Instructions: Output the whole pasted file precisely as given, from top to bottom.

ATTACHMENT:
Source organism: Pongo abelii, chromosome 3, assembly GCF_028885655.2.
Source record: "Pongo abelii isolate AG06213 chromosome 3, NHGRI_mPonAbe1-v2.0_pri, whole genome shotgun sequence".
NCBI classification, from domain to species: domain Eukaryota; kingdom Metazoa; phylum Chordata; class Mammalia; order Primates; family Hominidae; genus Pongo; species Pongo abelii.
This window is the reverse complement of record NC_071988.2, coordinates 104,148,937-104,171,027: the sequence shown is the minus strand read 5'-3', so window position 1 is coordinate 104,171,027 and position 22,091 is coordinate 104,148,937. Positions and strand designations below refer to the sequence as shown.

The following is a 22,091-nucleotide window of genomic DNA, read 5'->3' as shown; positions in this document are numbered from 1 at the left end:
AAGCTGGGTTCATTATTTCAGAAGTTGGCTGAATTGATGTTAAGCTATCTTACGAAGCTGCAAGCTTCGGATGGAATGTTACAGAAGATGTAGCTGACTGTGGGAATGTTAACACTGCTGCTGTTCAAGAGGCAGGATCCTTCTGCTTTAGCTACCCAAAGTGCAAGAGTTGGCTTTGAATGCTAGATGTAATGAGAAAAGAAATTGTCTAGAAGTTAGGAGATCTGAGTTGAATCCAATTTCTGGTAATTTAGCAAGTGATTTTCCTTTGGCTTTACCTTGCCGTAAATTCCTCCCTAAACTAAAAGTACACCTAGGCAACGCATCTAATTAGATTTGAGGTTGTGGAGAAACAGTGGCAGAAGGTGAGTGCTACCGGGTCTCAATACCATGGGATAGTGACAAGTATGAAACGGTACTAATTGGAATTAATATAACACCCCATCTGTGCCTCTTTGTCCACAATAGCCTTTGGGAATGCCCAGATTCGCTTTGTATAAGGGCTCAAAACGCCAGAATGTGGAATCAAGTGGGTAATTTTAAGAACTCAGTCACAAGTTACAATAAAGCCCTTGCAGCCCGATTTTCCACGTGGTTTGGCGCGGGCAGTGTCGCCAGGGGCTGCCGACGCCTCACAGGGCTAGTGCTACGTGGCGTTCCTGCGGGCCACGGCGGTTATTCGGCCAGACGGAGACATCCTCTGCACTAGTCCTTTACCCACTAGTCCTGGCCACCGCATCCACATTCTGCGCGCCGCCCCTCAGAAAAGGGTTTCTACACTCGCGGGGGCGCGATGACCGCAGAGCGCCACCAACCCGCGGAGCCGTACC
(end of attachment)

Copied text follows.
Source organism: Pongo abelii, chromosome 3, assembly GCF_028885655.2.
Source record: "Pongo abelii isolate AG06213 chromosome 3, NHGRI_mPonAbe1-v2.0_pri, whole genome shotgun sequence".
NCBI classification, from domain to species: domain Eukaryota; kingdom Metazoa; phylum Chordata; class Mammalia; order Primates; family Hominidae; genus Pongo; species Pongo abelii.
This window is the reverse complement of record NC_071988.2, coordinates 104,148,937-104,171,027: the sequence shown is the minus strand read 5'-3', so window position 1 is coordinate 104,171,027 and position 22,091 is coordinate 104,148,937. Positions and strand designations below refer to the sequence as shown.

The following is a 22,091-nucleotide window of genomic DNA, read 5'->3' as shown; positions in this document are numbered from 1 at the left end:
AAGCTGGGTTCATTATTTCAGAAGTTGGCTGAATTGATGTTAAGCTATCTTACGAAGCTGCAAGCTTCGGATGGAATGTTACAGAAGATGTAGCTGACTGTGGGAATGTTAACACTGCTGCTGTTCAAGAGGCAGGATCCTTCTGCTTTAGCTACCCAAAGTGCAAGAGTTGGCTTTGAATGCTAGATGTAATGAGAAAAGAAATTGTCTAGAAGTTAGGAGATCTGAGTTGAATCCAATTTCTGGTAATTTAGCAAGTGATTTTCCTTTGGCTTTACCTTGCCGTAAATTCCTCCCTAAACTAAAAGTACACCTAGGCAACGCATCTAATTAGATTTGAGGTTGTGGAGAAACAGTGGCAGAAGGTGAGTGCTACCGGGTCTCAATACCATGGGATAGTGACAAGTATGAAACGGTACTAATTGGAATTAATATAACACCCCATCTGTGCCTCTTTGTCCACAATAGCCTTTGGGAATGCCCAGATTCGCTTTGTATAAGGGCTCAAAACGCCAGAATGTGGAATCAAGTGGGTAATTTTAAGAACTCAGTCACAAGTTACAATAAAGCCCTTGCAGCCCGATTTTCCACGTGGTTTGGCGCGGGCAGTGTCGCCAGGGGCTGCCGACGCCTCACAGGGCTAGTGCTACGTGGCGTTCCTGCGGGCCACGGCGGTTATTCGGCCAGACGGAGACATCCTCTGCACTAGTCCTTTACCCACTAGTCCTGGCCACCGCATCCACATTCTGCGCGCCGCCCCTCAGAAAAGGGTTTCTACACTCGCGGGGGCGCGATGACCGCAGAGCGCCACCAACCCGCGGAGCCGTACC